Textbook Module 1

    Ashtyn Greenstein
    By Ashtyn Greenstein

    This week's textbook reading has unfortunately and fortunately reaffirmed what I know I need to improve on as a teacher: routines. From the beginning of the school year to the current date, there are only a few things I do consistently as a teacher in my classroom: Do Now routine, HW check, lesson agenda (flow of the lesson), and perhaps one or two other things. Students come into my classroom at least knowing that they should silently and independently start the Do Now. Although I need to remind my students multiple times that the Do Now is silent and independent, there are slowly more and more students who know exactly what to do when they walk into my classroom. Due to the management issues I am currently having, the conversation regarding Pavlov’s dog at least speaks to part of the reason for the behavior in my class: my students do not always know what to expect or what is coming next, which leaves room for misbehaviors. Students appreciate when actions are expected and will take full advantage of even a second of free time left in the classroom. On the subject of teaching techniques and content, the textbook reading again revealed my areas of improvement as a science teacher. I thankfully was given resources by another middle school science teacher and believe my worksheets are structure in a way that promote classroom routine and allow students to engage in “assess your understanding” questions, but many of questions are “level 1”. I believe I am giving my students too much information and not allowing them to think beyond the questions I am asking. My lessons need to include higher order thinking as well as scaffolded questions, which is represented by the following quote from the reading: “For example, a teacher may focus on testing the verbatim recall of Newton’s laws rather than students’ ability to apply those principles to novel situations.” (p. 94). My ability to relay information is strong, but I need to work on including the application of material to each of my lessons. I received a comment from a fellow teacher, which came as a surprise to me. The teacher had said that I am definitely destined to be a middle school science teacher because of my patience, organization, and ability to break things down. I was in shock because I am the most disorganized person I know. I did hone in on her comment of my ability to break things down. According to the text, communication is key to being a successful teacher. This does not just include being able to talk to student, but, in my opinion, it is also the act of being able to effectively relay information. Although this is obviously not an area of expertise for me, I am at least on the right track to reaching appropriate ways to get the information from my brain to theirs.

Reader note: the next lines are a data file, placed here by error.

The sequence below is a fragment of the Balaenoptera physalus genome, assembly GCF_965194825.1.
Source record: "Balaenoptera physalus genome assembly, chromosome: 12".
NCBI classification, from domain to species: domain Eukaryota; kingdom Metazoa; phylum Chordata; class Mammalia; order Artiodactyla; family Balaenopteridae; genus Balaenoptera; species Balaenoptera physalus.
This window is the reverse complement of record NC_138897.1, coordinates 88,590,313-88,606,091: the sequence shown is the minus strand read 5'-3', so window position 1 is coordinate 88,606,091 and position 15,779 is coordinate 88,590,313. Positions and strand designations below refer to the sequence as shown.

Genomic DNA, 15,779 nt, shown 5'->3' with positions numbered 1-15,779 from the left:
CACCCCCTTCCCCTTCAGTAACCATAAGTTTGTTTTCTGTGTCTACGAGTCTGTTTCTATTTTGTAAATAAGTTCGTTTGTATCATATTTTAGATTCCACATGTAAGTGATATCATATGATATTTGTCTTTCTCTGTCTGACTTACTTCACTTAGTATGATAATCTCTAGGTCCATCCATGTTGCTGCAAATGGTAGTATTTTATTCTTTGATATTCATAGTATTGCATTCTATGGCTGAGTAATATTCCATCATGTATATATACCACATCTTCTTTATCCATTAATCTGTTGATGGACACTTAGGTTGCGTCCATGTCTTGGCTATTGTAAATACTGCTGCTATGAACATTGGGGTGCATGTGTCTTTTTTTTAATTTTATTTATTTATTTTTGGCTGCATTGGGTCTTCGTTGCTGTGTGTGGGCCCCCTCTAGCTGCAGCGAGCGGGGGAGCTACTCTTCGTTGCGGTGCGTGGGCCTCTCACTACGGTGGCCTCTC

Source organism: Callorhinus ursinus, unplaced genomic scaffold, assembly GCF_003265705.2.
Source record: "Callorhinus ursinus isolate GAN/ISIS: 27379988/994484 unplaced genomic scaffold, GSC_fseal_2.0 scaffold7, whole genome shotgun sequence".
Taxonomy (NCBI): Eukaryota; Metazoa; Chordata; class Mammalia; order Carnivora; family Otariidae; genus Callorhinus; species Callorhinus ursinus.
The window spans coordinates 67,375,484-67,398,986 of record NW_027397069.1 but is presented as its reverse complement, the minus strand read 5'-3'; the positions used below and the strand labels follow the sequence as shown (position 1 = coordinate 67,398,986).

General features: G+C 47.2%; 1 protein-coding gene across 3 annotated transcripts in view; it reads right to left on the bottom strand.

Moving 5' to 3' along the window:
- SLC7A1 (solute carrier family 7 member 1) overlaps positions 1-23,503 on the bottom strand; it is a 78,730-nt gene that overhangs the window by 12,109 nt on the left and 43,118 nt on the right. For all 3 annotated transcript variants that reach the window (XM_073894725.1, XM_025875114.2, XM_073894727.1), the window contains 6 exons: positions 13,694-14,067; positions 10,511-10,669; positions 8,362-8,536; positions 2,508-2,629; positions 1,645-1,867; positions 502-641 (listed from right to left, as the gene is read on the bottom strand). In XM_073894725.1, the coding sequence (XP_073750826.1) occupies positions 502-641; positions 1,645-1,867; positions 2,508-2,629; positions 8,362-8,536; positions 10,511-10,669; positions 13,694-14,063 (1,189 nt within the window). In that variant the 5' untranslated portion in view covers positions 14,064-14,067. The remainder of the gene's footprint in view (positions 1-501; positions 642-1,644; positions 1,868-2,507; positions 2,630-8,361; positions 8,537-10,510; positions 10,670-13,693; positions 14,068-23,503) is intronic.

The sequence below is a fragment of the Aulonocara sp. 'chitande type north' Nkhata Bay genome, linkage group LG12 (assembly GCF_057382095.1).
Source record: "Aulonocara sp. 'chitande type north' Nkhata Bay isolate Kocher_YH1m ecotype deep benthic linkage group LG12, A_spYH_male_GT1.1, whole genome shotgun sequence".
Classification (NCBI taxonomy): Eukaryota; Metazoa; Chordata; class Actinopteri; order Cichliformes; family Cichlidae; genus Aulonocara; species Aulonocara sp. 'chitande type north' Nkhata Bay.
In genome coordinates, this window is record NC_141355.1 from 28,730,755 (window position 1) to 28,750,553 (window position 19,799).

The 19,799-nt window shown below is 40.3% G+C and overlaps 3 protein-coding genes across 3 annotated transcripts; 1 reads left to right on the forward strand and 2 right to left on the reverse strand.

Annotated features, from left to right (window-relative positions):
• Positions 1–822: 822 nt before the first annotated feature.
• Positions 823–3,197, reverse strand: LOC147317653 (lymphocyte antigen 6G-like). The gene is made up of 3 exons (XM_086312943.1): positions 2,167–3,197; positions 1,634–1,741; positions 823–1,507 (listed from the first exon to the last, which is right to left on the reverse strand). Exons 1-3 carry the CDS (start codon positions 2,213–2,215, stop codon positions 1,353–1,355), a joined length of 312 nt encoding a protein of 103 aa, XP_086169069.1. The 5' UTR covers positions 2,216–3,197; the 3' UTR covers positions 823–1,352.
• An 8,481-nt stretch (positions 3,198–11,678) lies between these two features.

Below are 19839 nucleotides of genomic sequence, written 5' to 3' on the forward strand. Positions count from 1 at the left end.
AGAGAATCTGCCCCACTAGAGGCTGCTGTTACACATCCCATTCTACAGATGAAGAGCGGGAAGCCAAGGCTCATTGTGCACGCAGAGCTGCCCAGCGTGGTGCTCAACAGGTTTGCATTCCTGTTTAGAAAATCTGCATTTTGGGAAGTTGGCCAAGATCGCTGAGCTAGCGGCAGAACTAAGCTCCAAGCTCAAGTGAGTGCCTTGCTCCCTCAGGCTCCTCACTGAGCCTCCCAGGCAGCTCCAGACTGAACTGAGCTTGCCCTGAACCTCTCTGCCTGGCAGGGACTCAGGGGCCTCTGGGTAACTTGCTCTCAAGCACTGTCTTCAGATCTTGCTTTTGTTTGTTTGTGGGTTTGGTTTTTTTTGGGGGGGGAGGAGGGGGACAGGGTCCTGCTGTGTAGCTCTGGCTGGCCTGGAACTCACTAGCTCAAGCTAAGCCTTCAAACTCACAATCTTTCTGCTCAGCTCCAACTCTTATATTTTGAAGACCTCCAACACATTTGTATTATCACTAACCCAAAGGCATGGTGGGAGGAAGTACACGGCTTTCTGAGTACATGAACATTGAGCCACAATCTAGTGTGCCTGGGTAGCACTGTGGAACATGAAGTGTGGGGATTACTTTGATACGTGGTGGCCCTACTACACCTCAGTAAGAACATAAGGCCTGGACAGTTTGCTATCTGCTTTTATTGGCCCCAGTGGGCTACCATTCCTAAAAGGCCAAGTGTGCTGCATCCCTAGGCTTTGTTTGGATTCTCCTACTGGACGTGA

ED 644 Fall 2017

    ED 644 Fall 2017

    Here is the online home for ED 644 Fall 2017.

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